Why we need data minimization safeguards now (and how to do it)

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Online entities have largely been allowed to collect any data they want about any person and use it for any purpose, so long as they are transparent about those practices. These practices, however, can cause extensive harm to people, including data-driven discrimination. Access Now’s new report Data minimization: Key to protecting privacy and reducing harm explores ways to combat these types of abuses by limiting the amount of information entities collect online. 

Data minimization is the concept that companies should collect only the data necessary to provide their product or service, and nothing more. Unfortunately, that is not what typically happens. Data mining has become commonplace as storage has become cheaper and the internet has become more pervasive. Without safeguards, organizations will collect more data than they need, and the potential for causing real harm to people will increase. Data minimization requirements seek to address this problem at its core: data not collected cannot be used to harm people.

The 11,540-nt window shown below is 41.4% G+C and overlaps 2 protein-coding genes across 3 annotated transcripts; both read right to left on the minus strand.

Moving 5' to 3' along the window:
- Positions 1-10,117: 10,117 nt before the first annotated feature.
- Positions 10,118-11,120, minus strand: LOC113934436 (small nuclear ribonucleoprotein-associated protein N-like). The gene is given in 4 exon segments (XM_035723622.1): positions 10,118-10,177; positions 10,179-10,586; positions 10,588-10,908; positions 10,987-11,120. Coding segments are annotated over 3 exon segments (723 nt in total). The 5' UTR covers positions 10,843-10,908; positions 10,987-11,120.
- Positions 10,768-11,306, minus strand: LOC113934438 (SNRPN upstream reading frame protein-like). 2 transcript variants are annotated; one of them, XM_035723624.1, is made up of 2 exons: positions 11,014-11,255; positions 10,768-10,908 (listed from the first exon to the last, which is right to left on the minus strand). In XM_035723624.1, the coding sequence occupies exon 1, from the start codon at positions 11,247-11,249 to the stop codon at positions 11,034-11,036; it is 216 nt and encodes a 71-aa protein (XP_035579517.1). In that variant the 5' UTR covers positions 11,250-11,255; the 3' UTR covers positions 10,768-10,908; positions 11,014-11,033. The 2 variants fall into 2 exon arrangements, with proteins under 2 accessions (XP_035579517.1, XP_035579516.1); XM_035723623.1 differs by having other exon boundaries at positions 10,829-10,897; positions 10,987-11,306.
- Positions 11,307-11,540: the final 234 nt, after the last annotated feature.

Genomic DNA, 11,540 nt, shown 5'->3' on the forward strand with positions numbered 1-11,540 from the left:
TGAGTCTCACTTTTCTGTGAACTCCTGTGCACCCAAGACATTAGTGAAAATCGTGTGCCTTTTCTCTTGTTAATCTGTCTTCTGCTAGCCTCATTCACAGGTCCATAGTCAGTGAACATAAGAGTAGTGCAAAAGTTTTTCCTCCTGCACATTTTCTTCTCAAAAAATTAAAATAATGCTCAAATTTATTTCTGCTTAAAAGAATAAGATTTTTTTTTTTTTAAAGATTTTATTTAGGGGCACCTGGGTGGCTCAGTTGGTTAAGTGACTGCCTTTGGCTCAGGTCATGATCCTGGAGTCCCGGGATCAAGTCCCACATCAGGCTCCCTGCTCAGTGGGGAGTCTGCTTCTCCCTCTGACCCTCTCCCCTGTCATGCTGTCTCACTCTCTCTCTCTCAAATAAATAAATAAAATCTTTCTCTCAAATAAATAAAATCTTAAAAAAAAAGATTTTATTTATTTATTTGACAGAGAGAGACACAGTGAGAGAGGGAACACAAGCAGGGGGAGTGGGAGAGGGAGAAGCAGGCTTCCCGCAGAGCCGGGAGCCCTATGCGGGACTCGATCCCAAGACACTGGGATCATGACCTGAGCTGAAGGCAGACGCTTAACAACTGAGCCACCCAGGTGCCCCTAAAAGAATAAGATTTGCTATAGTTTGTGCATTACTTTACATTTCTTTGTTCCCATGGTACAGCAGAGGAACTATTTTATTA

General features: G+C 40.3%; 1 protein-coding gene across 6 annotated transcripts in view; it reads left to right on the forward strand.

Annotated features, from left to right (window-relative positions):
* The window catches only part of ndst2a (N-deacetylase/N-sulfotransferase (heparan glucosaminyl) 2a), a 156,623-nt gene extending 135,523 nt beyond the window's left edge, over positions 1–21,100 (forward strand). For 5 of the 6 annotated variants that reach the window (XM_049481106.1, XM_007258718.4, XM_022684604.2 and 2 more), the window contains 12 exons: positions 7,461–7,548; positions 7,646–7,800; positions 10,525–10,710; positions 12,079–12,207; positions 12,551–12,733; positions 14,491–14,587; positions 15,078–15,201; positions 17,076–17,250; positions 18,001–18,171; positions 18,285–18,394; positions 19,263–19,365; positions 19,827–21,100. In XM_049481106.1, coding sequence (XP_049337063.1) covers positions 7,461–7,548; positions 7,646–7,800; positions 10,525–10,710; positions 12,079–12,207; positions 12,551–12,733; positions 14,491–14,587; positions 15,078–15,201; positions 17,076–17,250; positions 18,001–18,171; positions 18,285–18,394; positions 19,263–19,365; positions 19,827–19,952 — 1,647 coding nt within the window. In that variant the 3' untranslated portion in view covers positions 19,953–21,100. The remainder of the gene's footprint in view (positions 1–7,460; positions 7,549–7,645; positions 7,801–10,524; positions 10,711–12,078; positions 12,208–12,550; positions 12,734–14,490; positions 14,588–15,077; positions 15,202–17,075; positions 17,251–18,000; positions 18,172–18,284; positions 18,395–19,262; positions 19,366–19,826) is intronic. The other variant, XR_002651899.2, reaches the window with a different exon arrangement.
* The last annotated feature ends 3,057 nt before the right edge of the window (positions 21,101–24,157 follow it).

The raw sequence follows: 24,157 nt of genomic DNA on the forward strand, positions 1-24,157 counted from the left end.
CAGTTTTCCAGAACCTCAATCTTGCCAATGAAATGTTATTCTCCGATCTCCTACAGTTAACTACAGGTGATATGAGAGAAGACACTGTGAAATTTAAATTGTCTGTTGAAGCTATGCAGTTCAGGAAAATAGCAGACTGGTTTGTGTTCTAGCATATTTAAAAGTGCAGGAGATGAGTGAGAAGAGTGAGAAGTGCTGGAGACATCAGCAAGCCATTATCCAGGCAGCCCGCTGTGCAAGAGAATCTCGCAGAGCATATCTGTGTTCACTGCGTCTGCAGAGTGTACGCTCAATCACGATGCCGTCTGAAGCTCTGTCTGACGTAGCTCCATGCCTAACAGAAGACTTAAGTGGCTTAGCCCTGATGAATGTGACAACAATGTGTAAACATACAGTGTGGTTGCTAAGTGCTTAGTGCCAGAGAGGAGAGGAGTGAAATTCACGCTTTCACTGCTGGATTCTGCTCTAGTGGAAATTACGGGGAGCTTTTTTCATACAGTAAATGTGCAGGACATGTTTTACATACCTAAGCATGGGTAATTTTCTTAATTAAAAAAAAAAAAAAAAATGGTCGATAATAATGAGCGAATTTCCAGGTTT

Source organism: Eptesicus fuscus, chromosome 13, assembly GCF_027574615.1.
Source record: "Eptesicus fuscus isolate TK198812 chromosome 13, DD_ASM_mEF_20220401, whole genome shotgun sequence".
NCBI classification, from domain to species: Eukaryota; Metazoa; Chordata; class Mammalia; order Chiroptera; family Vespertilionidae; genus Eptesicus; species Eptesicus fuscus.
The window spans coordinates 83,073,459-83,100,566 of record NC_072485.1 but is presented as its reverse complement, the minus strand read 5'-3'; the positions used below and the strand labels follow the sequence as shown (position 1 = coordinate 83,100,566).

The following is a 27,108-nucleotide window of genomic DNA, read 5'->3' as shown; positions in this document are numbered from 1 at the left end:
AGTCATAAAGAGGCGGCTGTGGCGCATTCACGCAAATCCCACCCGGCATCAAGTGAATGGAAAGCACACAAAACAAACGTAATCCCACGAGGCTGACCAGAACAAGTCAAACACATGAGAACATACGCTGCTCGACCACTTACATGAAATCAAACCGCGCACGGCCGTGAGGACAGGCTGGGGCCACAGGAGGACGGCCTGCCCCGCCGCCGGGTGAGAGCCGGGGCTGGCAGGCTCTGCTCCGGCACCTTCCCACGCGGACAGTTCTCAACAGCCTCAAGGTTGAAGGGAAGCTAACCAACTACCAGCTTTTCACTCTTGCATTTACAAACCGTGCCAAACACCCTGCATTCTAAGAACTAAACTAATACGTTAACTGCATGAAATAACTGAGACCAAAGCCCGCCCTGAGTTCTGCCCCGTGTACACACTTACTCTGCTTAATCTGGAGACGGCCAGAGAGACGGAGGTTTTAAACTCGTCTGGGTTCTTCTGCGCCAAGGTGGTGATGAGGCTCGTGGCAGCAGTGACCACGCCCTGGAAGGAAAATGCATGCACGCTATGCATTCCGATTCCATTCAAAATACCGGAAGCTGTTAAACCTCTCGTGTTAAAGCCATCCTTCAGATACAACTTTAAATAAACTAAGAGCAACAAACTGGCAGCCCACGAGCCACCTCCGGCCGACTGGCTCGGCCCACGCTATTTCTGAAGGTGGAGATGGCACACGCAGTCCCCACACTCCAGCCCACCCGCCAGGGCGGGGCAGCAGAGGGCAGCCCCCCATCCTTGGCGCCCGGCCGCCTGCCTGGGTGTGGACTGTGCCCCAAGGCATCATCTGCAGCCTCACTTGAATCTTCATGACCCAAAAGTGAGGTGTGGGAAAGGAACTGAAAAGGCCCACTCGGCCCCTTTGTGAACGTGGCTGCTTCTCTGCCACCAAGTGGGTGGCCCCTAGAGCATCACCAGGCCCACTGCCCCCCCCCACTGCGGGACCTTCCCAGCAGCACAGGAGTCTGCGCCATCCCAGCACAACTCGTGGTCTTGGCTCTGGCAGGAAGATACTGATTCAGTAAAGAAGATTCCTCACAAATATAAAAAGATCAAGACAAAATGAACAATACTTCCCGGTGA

“Data minimization is fundamental to the right to privacy,” said Eric Null, U.S. Policy Manager at Access Now. “For too long, we have allowed those harvesting data to set the rules about how, when, and where to collect and how to use deeply personal information. Particularly with regard to behavioral advertising and training machine learning systems, online entities essentially do whatever they want with little regard for protecting human rights. It’s time to address the abuse by passing strong data minimization requirements in a federal privacy law.”

The report includes the following recommendations for lawmakers, software developers, and others engaged in data minimization policies:

  • In the context of a strong data protection framework, allow organizations to collect data on protected classes for the purpose of civil rights auditing or to benefit underrepresented populations.
  • Regulators that do not ban behavioral advertising should at minimum require limits to the data collected for this purpose.
  • Machine learning (ML) developers should adopt a method to perform data minimization for ML models that minimizes the effects on model performance and safeguards privacy rights.

“Race-based data has been used to undermine Black people’s health, character, and right to equal opportunity in the United States,” said Willmary Escoto, U.S. Policy Analyst at Access Now. “In the absence of a comprehensive law protecting people from exploitative data collection, marginalized communities will continue to suffer the consequences of algorithmic racism. Data regarding protected classes should be collected only in limited circumstances where the intended use is to benefit the protected class or to audit systems for racial bias.”

Read the full report.